MILAN -- The covid-19 pandemic hit Italy especially hard, killing more than 127,000 people and sending the European Union's third-largest economy into a devastating tailspin.
Yet out of that tragedy may come solutions for decades-old problems that have held back growth and productivity -- and with them, a new sense of stability for the euro, the currency shared by 19 of the European Union's 27 members.
Backed by $312 billion from the EU and Italian government, the country's plan for recovering from the pandemic calls for a top-to-bottom shakeup of a major industrial economy long hampered by red tape, political reluctance to change, and bureaucratic and educational inertia.
Leading the charge is Premier Mario Draghi, the former head of the European Central Bank, who was tapped as head of a national unity government specifically for his economic expertise and institutional knowledge in Italy and the EU.
The challenge is formidable: Italy has failed to show robust growth in the more than two decades since it joined the euro currency union in 1999.
Execution of the recovery plan remains a risk given Italy's often-fractious politics. But "if they succeed with even half, it will have a big impact," said Guntram Wolff, director of the Bruegel think tank in Brussels.
A key target is keeping more young Italians from taking their know-how abroad, a perennial issue in Italy, which has one of the lowest rates of university graduates in Europe and one of the largest brain drains.
The plan aims to create systems that would help scientific discoveries find their way into the marketplace, fueling startups and industry while creating career paths that would help retain educated Italians, many of whom leave home because of low pay and limited prospects.
Velia Siciliano, who heads a biomedicine lab in Naples for the Italian Institute of Technology, said the pandemic underlined the necessity of strong domestic research centers.
She has spent large chunks of her scientific career abroad, building on her undergraduate and master's degrees in Italy with a doctorate from the United Kingdom and postdoctoral study at the Massachusetts Institute of Technology. She was named one of Italy's top 10 women of the year for 2019.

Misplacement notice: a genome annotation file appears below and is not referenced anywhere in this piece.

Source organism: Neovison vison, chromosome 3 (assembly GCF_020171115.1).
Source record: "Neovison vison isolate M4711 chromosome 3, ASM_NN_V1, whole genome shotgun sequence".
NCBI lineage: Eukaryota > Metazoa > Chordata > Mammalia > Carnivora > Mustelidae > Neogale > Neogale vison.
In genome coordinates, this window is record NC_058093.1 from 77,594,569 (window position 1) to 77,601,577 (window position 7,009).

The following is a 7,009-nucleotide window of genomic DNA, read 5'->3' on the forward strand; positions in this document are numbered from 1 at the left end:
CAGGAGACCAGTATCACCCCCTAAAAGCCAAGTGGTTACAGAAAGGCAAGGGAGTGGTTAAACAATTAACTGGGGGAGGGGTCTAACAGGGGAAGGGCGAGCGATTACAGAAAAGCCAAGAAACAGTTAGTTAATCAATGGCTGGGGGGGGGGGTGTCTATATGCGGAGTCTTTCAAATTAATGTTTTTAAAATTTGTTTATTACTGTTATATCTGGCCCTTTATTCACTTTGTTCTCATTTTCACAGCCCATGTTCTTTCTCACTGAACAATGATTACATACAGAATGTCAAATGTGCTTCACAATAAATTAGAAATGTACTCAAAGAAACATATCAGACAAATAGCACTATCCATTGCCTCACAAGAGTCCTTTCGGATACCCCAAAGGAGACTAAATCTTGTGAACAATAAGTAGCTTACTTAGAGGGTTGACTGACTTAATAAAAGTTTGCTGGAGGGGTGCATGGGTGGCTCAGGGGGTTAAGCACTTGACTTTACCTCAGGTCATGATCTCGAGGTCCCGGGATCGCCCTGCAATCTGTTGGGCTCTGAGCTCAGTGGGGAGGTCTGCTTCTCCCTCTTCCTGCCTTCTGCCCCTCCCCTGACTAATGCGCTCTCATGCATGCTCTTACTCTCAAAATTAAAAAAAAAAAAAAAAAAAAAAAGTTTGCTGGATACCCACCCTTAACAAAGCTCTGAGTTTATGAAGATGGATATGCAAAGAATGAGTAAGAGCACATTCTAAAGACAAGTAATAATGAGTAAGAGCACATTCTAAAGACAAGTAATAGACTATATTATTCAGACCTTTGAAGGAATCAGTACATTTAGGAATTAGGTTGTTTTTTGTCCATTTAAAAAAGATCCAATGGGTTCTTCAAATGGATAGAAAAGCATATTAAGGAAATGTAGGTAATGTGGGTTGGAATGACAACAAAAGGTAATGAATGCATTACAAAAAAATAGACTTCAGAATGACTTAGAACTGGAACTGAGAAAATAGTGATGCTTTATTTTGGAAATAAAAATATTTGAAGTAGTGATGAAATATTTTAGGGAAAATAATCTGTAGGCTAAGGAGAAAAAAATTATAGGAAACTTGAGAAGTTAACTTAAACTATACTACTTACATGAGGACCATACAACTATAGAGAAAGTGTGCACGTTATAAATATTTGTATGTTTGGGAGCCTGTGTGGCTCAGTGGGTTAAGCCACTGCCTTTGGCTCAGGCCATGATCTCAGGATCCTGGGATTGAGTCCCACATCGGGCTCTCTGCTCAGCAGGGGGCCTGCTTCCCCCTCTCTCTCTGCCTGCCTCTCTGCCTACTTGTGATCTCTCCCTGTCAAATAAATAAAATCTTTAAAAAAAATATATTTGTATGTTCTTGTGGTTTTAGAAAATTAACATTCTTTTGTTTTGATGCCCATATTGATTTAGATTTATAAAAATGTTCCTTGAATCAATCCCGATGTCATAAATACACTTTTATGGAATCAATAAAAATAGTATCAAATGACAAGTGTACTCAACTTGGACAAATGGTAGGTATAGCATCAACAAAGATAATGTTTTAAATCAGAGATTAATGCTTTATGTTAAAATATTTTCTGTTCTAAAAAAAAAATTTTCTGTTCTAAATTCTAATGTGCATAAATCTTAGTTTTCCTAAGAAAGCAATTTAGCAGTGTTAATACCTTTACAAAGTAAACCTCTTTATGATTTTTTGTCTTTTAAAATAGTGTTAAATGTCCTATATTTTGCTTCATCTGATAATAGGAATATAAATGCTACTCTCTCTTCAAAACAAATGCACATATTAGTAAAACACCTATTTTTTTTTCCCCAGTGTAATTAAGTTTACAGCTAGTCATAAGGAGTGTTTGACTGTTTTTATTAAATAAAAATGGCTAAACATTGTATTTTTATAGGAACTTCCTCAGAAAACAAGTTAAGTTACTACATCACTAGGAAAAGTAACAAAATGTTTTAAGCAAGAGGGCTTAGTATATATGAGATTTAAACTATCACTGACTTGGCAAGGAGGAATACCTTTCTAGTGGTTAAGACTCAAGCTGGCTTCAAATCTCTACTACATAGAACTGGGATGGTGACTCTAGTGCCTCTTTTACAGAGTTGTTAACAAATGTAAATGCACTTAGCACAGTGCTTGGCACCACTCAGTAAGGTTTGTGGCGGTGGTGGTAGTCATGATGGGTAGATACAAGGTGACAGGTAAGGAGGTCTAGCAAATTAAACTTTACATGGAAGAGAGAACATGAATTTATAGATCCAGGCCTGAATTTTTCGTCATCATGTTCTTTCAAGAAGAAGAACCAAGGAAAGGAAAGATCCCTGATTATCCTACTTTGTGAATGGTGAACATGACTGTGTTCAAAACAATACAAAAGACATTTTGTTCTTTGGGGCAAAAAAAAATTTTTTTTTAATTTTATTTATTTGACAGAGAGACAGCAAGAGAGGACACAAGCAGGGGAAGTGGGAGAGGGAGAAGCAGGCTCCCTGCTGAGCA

Siciliano noted that Italy had already started programs to stop brain drain with ad-hoc initiatives, but she said a key missing element has been public-private synergies that transfer research results into new inventions and innovations.
"The truth is, if they don't nurture a system and if research doesn't also include technology transfers, it will be difficult to have a large number of Italian researchers returning to Italy," she said.
Universities failing to turn ideas into startups is just one of the chronic problems listed in the 270-page recovery plan. Others include too much red tape for businesses, lower levels of higher education than in many other developed countries, clogged courts and low participation of women in the workforce.
The plan would fund efforts to tackle all of these. For instance, digitizing how people use public services to cut down on wasted time and paperwork, using alternative dispute resolution such as arbitration to quickly resolve business disputes and adding 228,000 day care and pre-school places to help get more women into the work force.
Of the $312 billion, the lion's share of $228 billion in grants and loans comes from the EU's recovery and resilience facility, part of the 27-country bloc's $963 billion pandemic recovery fund backed by common borrowing. Italy is the largest recipient because it suffered the most economic damage.
The recovery fund aims to promote long-term growth and recovery by financing economic changes, efforts to fight climate change, and the spread of digital technologies.
The underlying problem is that from 1999-2019, Italy's economy grew only 7.9%, compared with 30.2% for Germany, 32.4% for France, and 43.6% in Spain. Slow growth has kept Italy's debt at a high level. The pandemic has pushed the debt ratio even higher, from 134.6% of gross domestic product before the pandemic to 157.1%. More growth would mean a smaller debt burden compared with the size of the economy.
TOO BIG TO BAIL OUT
Right now, that's not a problem, since the European Central Bank stimulus has driven borrowing costs to record lows. But rising borrowing costs threatened the country's finances in 2011. Italy is a concern for the entire 19-country eurozone since it is too big to be bailed out by the other eurozone governments, as smaller economies such as Greece and Ireland were during the 2010-15 debt crisis.
Just an additional half-percentage point of growth would, over the longer term, make Italy's debt much more manageable, Bruegel's Wolff said.
"It's the most important question of Europe's monetary union," Wolff said. "The one critical issue has always been, if Italy doesn't grow, at what stage will Italian debt become a problem, not just for Italy but for the eurozone. "
Wolff said he was "cautiously optimistic" that the plan could bring about long-postponed change. The size of the support gives political leeway for the government to address deep underlying issues. "This is the first government in power in Italy that actually talks about the right reforms and has financial support from Europe to implement them, so I think there is reason to be optimistic here."